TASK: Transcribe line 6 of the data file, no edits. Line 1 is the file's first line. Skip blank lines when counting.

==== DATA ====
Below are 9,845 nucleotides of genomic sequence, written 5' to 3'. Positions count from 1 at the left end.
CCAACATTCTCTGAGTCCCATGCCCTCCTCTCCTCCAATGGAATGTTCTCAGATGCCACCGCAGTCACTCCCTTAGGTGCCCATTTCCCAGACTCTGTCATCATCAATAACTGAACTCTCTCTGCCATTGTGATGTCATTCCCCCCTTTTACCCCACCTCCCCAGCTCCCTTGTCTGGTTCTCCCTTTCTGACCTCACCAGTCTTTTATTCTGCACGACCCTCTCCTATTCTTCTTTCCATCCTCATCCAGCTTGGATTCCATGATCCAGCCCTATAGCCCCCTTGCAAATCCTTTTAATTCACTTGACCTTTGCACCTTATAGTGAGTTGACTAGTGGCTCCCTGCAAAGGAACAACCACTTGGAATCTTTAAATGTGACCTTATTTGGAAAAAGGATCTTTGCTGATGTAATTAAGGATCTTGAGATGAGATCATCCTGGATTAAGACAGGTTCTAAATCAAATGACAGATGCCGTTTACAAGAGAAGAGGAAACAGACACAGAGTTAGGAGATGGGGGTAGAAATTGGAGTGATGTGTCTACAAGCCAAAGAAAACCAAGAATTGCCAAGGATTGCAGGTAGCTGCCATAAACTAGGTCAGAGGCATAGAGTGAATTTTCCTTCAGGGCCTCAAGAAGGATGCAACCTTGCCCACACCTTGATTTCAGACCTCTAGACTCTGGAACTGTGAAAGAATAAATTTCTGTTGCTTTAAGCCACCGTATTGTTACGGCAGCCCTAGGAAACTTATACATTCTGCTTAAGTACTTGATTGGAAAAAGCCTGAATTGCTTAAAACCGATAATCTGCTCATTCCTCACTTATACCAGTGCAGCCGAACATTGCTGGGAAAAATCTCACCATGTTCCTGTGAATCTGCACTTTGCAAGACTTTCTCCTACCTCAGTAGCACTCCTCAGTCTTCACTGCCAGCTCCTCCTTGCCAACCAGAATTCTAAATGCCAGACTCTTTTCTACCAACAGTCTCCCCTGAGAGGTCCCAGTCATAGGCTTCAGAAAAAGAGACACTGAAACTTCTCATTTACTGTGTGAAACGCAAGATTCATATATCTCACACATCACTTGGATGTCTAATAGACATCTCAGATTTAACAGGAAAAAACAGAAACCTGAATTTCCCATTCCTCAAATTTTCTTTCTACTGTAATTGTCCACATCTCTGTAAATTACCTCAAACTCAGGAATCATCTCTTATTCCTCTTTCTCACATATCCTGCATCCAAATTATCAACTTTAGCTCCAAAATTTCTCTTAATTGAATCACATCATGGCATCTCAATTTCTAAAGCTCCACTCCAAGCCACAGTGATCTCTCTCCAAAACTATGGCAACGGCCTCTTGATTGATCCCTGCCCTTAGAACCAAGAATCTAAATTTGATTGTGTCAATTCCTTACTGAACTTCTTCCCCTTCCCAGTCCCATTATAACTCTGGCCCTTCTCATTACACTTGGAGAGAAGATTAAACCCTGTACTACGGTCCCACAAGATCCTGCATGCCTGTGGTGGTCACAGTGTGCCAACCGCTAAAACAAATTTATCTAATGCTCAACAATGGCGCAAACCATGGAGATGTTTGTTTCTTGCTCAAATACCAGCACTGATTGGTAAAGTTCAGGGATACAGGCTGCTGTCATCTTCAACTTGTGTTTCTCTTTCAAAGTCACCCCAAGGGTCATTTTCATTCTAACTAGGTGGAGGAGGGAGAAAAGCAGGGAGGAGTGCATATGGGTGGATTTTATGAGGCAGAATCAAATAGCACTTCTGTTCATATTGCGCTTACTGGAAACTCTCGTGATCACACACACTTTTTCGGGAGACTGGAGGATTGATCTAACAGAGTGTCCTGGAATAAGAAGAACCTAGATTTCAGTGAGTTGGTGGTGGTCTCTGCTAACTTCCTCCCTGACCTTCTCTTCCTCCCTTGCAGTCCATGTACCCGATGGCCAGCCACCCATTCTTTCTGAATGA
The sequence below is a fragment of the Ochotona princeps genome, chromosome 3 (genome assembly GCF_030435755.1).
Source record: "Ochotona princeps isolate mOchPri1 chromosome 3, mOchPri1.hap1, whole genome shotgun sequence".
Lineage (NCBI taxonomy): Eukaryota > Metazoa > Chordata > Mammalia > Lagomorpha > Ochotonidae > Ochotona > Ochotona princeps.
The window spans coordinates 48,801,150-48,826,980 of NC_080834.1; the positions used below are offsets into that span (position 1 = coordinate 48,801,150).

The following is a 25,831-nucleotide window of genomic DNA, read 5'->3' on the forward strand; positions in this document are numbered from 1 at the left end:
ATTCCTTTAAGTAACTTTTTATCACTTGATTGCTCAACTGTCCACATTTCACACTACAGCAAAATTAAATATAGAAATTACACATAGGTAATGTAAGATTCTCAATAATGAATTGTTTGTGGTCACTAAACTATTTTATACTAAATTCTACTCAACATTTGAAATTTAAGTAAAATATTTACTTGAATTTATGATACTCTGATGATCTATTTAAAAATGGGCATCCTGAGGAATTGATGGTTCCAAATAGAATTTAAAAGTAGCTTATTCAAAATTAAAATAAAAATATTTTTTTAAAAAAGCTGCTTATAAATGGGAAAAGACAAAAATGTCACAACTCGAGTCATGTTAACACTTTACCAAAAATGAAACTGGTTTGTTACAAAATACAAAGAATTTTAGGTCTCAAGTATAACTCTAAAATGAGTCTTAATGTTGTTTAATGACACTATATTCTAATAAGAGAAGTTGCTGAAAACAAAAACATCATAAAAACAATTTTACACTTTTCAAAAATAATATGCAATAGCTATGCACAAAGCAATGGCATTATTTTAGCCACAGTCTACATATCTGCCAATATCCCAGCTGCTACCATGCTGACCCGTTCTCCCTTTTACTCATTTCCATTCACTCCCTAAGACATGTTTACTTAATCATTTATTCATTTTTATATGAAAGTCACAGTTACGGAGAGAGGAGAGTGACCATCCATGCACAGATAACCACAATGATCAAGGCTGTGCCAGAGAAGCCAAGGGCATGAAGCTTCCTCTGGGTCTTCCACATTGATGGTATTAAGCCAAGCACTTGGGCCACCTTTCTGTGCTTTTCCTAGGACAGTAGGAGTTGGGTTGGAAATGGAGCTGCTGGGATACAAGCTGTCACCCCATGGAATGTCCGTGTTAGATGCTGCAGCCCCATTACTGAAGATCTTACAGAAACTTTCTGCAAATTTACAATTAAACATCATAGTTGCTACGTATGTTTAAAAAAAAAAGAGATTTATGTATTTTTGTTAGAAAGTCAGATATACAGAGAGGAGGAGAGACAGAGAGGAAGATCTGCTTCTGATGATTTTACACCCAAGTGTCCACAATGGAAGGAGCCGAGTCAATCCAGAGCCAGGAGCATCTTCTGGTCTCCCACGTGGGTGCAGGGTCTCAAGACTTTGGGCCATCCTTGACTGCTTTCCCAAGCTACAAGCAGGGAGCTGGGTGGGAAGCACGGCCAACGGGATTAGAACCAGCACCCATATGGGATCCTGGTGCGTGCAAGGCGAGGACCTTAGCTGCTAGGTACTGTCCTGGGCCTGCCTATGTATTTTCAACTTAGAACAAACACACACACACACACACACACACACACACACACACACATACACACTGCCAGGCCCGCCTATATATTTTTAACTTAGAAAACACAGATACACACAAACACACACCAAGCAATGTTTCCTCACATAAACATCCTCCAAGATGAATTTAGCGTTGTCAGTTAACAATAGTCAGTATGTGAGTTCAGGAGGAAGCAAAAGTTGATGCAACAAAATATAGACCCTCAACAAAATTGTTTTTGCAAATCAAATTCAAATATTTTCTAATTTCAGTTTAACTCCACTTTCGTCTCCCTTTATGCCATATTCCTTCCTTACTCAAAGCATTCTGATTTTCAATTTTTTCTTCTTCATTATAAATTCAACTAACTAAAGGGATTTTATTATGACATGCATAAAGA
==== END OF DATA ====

The window spans coordinates 48,801,150-48,826,980 of NC_080834.1; the positions used below are offsets into that span (position 1 = coordinate 48,801,150).